By U.S. Senator Kay Hagan
April 30, 2013. North Carolina’s economy depends on people like John Cooper. John has led the Mast General Store system for more than three decades and continues to open new stores in the region. John has opened nine locations throughout Western North Carolina and into Tennessee and South Carolina, and he’s planning to open a new location in Winston-Salem in the near future.
I visited with John during my North Carolina Back to Work Jobs Tour last summer on a tour of small businesses in downtown Boone. Not only is John heading the Mast General Store system, but he’s making efforts to improve communities around the region by redeveloping rural downtown areas.
With his decades of experience leading a successful small business that continues to grow, John was a natural choice to co-chair my newly formed Small Business Advisory Committee, which will advise me on legislative issues and help me develop policy proposals to support our state’s small businesses.
As our economy continues to recover, I’m looking to small business owners like John for new ways we can jumpstart hiring and growth in every corner of our state. The Advisory Committee, which is composed of four co-chairs and 15-20 small business owners and advocates, will meet with me and my staff throughout the year.
Congress has taken bipartisan steps recently to help our small businesses. We’ve passed legislation to help companies raise money, go public and hire more workers. We’ve reauthorized the Export-Import Bank to support $2 billion worth of sales for 165 North Carolina companies, the majority of which are small businesses. And I’ve reintroduced my bipartisan AMERICA Works Act to close the skills gap and help businesses find qualified workers for jobs that are available today.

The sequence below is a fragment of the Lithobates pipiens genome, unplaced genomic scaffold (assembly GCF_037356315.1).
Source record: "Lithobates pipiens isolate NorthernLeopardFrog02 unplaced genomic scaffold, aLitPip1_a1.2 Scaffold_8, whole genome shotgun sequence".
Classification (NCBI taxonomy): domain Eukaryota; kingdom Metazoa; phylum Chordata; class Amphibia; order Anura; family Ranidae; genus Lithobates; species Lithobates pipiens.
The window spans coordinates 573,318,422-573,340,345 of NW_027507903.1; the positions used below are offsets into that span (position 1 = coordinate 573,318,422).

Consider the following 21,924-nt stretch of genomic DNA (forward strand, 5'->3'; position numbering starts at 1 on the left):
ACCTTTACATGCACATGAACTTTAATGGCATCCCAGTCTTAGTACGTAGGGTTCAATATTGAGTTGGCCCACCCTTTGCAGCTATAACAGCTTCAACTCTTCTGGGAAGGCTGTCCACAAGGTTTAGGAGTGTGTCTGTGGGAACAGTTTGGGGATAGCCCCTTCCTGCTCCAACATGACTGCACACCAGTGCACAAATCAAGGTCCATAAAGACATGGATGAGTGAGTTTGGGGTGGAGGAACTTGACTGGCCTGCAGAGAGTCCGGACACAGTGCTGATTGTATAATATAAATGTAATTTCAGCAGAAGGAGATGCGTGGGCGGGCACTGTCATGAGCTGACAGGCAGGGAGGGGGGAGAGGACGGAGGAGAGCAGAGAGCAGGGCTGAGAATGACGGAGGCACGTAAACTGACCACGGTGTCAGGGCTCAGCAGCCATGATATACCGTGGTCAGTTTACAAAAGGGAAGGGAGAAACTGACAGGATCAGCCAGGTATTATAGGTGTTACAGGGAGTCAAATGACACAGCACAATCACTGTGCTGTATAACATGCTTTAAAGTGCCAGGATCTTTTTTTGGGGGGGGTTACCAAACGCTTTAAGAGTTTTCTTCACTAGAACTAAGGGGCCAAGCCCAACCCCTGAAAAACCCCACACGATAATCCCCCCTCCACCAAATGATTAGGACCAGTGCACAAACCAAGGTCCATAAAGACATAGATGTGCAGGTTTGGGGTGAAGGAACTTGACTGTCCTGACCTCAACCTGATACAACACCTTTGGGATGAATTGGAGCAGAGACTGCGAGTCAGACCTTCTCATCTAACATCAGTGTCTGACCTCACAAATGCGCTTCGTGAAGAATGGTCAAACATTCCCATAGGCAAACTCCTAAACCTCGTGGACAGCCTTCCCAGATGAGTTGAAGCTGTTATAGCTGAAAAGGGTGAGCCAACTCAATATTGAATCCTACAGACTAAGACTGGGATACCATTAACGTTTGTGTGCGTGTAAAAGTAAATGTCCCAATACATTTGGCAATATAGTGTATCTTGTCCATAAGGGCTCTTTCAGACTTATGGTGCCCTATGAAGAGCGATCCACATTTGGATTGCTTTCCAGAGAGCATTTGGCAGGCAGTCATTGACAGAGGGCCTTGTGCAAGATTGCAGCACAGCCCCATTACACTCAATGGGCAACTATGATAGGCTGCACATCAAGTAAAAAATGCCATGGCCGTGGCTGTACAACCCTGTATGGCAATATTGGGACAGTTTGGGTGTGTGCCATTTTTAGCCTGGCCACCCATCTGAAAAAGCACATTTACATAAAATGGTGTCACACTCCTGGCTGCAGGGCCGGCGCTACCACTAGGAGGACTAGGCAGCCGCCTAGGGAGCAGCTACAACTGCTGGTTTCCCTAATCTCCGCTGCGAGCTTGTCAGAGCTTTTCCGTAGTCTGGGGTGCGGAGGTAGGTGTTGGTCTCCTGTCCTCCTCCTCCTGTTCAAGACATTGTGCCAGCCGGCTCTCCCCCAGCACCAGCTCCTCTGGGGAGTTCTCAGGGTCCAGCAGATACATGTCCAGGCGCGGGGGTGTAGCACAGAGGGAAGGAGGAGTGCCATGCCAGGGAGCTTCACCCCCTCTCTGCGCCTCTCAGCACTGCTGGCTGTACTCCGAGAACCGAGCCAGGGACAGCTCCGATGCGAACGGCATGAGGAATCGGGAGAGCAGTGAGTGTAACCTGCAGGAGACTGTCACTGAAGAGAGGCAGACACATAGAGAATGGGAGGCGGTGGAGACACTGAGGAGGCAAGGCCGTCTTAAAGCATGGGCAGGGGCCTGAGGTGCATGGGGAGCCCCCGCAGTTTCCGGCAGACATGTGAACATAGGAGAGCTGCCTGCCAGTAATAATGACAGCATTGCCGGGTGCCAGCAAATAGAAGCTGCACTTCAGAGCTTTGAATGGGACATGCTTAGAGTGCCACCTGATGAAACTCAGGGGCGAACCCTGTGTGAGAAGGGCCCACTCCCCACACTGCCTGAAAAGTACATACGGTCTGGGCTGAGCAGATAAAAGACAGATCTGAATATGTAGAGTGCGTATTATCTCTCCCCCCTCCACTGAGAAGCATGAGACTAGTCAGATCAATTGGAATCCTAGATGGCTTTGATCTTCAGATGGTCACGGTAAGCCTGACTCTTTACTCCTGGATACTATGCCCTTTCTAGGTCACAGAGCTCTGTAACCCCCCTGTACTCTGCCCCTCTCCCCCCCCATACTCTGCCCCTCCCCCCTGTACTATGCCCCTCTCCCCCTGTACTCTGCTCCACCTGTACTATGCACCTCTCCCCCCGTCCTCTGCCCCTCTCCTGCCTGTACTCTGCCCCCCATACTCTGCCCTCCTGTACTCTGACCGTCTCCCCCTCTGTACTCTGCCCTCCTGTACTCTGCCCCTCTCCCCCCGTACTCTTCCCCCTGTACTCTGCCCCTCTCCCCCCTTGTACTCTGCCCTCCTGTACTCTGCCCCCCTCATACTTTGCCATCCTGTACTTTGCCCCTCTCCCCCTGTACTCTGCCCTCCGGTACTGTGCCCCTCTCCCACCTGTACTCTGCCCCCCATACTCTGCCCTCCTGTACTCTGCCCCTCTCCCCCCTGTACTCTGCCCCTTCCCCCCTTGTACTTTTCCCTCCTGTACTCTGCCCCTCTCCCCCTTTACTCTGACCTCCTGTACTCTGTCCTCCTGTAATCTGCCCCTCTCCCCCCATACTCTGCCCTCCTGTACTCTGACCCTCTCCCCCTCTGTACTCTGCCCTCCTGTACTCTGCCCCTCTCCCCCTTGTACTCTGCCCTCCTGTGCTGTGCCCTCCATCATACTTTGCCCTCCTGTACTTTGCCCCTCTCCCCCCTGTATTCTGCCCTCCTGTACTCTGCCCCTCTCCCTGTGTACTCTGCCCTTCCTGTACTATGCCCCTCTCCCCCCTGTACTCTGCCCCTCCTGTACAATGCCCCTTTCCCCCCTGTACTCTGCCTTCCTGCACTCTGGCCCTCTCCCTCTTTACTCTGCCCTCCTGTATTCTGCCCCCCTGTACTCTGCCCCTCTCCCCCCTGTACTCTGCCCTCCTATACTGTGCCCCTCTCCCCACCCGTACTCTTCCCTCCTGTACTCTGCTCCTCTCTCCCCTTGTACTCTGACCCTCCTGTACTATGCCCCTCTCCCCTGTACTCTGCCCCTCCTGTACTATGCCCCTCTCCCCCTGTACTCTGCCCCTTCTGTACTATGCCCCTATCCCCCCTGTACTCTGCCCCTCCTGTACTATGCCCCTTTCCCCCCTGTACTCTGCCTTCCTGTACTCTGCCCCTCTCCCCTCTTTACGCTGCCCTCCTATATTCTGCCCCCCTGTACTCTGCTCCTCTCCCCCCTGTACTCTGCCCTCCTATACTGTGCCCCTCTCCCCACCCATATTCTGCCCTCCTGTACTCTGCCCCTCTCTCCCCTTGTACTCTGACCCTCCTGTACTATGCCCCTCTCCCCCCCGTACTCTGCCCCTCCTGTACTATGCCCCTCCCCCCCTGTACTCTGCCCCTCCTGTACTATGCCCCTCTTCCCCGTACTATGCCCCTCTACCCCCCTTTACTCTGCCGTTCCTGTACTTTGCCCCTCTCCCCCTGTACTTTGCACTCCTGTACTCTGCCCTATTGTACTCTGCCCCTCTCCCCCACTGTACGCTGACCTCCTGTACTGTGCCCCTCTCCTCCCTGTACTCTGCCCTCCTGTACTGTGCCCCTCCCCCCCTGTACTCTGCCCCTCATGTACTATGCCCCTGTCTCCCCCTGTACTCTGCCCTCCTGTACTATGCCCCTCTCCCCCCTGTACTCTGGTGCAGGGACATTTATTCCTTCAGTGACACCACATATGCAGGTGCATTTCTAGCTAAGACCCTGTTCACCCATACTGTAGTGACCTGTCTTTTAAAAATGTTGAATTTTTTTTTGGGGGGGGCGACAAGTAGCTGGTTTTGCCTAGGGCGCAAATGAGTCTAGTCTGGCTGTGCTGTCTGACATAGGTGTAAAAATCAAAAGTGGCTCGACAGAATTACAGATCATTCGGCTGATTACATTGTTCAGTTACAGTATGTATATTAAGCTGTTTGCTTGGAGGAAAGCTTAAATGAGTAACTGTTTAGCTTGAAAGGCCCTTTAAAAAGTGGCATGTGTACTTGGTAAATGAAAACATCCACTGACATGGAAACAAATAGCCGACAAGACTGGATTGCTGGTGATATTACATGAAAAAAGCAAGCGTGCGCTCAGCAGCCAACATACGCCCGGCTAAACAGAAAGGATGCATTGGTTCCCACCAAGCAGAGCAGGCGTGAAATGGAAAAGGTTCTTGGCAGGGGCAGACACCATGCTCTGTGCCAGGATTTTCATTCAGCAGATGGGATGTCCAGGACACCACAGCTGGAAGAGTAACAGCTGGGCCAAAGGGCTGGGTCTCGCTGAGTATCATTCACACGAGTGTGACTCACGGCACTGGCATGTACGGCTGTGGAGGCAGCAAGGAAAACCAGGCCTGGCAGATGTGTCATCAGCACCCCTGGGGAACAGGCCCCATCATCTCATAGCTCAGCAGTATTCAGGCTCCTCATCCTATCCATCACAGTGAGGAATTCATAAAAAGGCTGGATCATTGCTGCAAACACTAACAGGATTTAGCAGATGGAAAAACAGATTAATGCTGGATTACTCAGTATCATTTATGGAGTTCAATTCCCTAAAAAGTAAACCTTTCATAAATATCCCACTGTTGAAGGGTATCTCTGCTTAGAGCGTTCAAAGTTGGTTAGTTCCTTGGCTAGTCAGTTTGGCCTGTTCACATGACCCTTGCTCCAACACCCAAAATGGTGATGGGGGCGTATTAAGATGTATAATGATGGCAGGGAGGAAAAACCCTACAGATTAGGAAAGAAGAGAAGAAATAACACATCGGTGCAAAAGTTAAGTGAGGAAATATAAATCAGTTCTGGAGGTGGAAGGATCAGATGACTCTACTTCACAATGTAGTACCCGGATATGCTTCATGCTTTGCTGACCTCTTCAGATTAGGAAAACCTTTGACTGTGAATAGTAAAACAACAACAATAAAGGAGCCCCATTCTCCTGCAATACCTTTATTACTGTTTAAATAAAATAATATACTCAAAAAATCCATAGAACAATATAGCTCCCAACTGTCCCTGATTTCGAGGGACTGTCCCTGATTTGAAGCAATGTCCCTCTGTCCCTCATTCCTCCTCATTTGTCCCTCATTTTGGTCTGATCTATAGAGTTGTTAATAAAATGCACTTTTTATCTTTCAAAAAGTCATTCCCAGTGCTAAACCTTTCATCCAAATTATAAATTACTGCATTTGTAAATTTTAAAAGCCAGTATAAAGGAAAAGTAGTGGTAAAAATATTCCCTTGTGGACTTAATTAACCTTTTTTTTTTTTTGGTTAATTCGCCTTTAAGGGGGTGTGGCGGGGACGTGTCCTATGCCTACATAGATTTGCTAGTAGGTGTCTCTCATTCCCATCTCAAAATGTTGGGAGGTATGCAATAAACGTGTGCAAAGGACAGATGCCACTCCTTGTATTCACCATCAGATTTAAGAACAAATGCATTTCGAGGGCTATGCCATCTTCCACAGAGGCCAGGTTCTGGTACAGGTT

But I’ve found that the best way to promote small business growth is by talking with North Carolinians on the ground. They are the ones working day-in, day-out to run a successful business, foster new ones, and create a better, more economically vibrant community in the process.
The Advisory Committee will provide advice and policy ideas on how Congress can best help. Sometimes that means getting Congress out of the way; other times it may mean fixing or revising outdated regulations.
As a member of the Senate Small Business Committee, I am looking forward to taking their input, feedback and ideas and giving them avoice in Washington as we work to craft legislation that affects small businesses. I plan to hold quarterly conference calls with committee members to hear about conditions facing small businesses in North Carolina. This type of dialogue is critical to ensuring policies in Washington reflect the real needs of our small businesses.
One thing I already know is that Washington has to set aside the bickering and provide some certainty for small businesses in order for them to thrive. To that end, I’m working on legislation that would make permanent the temporary 15-year depreciation schedule. This will allowbusinesses to write off certain expenses much sooner, plan for the future and spend resources on expanding and hiring new workers instead of paying more taxes.
I am eager to hear from the Advisory Committee about the most pressing needs for small businesses, and I will be ready to take theiradvice and policy ideas to Washington.